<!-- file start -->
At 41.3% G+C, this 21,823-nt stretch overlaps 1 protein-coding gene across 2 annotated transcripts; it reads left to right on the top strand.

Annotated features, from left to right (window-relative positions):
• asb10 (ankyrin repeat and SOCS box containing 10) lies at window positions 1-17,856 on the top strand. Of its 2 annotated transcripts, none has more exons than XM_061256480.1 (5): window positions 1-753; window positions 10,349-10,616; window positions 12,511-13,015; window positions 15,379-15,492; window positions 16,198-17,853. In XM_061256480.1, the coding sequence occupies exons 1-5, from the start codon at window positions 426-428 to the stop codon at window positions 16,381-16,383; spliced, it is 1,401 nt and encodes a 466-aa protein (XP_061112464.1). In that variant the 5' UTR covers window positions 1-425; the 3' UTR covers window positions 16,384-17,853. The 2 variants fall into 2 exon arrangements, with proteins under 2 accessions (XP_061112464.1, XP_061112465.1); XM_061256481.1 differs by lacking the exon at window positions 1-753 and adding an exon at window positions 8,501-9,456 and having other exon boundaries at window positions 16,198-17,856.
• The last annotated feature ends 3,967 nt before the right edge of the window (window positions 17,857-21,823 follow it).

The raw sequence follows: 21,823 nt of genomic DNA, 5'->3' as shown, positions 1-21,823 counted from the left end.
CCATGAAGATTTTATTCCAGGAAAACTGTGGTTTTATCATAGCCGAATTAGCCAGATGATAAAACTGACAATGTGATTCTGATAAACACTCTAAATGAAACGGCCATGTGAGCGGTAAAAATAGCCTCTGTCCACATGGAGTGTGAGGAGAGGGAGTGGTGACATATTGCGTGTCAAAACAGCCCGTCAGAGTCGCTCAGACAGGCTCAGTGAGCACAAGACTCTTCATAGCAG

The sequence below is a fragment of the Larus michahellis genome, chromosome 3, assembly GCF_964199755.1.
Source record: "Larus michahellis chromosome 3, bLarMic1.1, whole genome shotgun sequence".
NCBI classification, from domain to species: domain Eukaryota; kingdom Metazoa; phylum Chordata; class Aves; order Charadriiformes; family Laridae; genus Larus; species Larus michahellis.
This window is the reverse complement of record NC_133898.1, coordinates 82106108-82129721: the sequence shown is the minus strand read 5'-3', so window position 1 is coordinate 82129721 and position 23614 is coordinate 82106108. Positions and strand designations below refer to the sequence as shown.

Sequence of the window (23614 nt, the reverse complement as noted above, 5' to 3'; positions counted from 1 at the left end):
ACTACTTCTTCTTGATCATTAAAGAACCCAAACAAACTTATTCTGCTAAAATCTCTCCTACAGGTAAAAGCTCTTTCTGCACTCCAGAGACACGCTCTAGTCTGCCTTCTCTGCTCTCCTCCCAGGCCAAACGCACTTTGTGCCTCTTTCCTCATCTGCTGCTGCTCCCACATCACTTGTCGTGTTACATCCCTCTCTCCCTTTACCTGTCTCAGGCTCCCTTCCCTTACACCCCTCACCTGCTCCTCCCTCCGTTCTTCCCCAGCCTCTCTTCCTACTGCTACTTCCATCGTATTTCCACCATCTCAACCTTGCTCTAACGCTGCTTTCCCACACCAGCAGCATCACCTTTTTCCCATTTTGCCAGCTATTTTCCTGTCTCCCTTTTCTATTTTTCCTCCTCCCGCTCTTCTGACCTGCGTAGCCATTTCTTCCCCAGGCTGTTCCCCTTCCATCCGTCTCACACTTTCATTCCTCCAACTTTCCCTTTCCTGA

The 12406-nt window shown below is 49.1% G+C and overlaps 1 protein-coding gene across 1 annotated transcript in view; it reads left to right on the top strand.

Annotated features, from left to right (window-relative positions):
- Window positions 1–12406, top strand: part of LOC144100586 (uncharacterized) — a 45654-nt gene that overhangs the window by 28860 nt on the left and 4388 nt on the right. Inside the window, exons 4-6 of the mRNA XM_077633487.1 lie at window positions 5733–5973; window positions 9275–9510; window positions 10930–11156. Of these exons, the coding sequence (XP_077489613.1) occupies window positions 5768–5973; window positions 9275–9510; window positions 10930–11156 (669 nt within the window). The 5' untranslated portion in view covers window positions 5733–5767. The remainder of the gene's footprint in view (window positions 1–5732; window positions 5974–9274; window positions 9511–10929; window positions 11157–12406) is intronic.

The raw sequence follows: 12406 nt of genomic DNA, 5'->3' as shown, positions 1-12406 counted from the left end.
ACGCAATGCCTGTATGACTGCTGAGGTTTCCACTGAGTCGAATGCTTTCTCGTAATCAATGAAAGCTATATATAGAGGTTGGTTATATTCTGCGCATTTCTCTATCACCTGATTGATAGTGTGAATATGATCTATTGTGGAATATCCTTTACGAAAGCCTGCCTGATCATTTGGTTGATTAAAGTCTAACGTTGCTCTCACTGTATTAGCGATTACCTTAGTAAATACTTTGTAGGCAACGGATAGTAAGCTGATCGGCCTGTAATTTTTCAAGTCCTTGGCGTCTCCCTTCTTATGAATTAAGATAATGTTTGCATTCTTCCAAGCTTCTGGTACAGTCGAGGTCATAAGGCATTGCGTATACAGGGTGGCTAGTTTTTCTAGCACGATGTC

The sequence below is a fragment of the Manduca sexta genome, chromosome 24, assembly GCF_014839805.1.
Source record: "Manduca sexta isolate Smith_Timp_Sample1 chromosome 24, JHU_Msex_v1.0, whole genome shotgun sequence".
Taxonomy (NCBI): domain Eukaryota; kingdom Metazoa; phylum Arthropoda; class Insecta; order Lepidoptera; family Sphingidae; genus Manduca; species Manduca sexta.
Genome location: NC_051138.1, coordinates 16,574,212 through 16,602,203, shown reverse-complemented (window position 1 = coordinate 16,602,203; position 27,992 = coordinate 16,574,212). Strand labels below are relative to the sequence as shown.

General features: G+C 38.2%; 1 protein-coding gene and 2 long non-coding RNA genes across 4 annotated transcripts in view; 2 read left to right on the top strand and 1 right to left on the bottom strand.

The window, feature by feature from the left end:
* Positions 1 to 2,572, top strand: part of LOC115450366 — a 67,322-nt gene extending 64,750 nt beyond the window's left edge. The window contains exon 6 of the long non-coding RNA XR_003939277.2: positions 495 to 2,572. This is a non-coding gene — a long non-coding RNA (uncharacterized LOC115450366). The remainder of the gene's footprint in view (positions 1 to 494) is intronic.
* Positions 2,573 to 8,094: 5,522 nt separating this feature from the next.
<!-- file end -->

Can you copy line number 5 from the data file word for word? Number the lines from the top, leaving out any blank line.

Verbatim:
The raw sequence follows: 21,823 nt of genomic DNA, 5'->3' as shown, positions 1-21,823 counted from the left end.